Our philosophy of care guides decisions about how care should be organised, when it is appropriate to delegate care and whether nurses should take on new roles and responsibilities.
While considerable amounts of time and paper have been dedicated to the pursuit of a definitive definition, it has been difficult to pin down.
Most nurses would agree that they should provide care that is focused on patients and tailored to their individual needs. Words like trust, empathy, listening and compassion spring to mind.
Yet how do these ideals translate into daily practice as the boundaries of the registered nurse’s role are changing?
It is interesting that conversations about nursing practice frequently focus on the delegation of tasks to healthcare assistants, and registered nurses accepting new and more
complex tasks delegated by doctors.
These sorts of changes at the boundaries of professional practice have always happened but the rate of change in recent years has accelerated. It is therefore important that nurses define for themselves what can and cannot be delegated. They also need to work together to ensure that when care is delegated, this is appropriate and the patient is not exposed to risk.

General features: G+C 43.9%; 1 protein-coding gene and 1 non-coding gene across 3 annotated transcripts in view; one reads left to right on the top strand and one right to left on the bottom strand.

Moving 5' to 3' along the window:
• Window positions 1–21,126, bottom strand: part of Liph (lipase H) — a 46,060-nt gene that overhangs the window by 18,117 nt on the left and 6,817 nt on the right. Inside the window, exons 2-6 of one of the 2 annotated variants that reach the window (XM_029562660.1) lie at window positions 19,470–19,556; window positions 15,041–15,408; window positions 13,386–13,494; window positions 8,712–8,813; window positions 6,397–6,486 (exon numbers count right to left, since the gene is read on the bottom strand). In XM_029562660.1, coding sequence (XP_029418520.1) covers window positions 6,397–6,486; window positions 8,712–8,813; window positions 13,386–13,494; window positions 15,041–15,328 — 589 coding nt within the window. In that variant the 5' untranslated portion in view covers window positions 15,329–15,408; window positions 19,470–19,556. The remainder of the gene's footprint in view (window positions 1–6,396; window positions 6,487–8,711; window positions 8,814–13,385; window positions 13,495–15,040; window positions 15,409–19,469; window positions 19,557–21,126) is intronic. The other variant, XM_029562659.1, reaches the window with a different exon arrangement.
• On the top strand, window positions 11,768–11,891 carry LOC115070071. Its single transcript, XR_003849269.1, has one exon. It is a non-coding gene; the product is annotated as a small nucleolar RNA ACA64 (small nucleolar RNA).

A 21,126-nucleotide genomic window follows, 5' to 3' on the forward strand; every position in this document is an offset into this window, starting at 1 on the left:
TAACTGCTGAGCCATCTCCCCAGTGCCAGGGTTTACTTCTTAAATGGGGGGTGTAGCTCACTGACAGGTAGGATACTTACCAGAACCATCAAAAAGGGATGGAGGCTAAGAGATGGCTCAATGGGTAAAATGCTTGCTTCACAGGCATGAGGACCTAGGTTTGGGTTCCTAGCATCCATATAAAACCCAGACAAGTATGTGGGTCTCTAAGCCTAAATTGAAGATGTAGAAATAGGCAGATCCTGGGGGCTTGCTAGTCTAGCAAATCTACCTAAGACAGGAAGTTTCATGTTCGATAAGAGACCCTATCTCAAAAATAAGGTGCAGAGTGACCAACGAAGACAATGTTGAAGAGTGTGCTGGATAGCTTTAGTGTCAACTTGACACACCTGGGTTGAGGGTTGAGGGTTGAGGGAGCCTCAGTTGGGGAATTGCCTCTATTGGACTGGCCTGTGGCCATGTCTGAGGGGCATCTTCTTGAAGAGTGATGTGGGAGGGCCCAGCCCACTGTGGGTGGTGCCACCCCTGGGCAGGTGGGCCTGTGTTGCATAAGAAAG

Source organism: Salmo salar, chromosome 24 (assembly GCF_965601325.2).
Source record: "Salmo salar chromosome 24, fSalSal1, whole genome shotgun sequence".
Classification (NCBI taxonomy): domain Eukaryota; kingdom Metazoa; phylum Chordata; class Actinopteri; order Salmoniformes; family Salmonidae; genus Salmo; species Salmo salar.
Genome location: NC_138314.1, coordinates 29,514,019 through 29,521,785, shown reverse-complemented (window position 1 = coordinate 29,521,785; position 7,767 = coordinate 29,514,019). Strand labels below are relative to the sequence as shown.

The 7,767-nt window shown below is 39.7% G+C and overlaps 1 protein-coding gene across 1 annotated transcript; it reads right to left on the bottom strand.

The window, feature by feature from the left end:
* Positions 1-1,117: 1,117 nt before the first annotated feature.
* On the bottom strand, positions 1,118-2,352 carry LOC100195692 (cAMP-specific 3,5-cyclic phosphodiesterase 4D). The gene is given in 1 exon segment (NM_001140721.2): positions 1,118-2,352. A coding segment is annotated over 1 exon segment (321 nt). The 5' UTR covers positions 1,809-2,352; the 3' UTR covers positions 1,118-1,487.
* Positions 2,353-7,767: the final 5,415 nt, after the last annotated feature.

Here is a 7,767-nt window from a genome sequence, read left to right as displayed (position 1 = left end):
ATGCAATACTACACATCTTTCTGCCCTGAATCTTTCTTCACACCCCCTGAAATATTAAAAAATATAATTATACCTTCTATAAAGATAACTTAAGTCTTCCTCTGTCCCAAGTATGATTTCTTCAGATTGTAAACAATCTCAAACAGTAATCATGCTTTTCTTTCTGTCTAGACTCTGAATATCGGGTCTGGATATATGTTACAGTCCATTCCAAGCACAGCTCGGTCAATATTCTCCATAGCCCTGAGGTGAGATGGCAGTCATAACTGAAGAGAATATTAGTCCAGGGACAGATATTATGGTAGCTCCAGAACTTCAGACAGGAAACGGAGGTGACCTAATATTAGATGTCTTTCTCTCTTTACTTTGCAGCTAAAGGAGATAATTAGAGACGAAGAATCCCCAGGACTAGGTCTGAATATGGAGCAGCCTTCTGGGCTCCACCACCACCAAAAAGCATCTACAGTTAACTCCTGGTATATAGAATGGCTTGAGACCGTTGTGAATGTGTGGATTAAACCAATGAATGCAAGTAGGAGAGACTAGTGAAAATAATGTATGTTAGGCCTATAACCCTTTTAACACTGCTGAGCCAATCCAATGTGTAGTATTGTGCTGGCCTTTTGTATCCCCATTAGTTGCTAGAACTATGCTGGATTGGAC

One particular area for concern in continence/urology is the delegation of catheterisation to HCAs. There are excellent examples where delegation has been successful; however,
the process of thinking about delegation throws up some interesting debates.
HCAs who currently catheterise undergo training and assessment before undertaking the task. However, it is apparent in clinical practice that some newly registered nurses are qualifying but are not competent to catheterise patients. This highlights some interesting questions about whether these registered nurses can delegate catheterisation to an HCA whose competency has been assessed.
There is clearly a need to look at the competencies of the newly registered nurse and whether the pre-registration curriculum is equipping nurses with appropriate skills. There is a view that delegation of technical tasks previously seen as the responsibility of the registered nurse is inevitable, with catheterisation being just one example. It has been suggested that most nurses’ work can be broken down into component parts and each part can be carried out by an HCA with specific training. Nurses need to consider whether this focus on tasks challenges and alters what nursing is and, more importantly, what impact this has on patient care.
We would be interested to hear your views.
Eileen Shepherd, editor, Continence Journal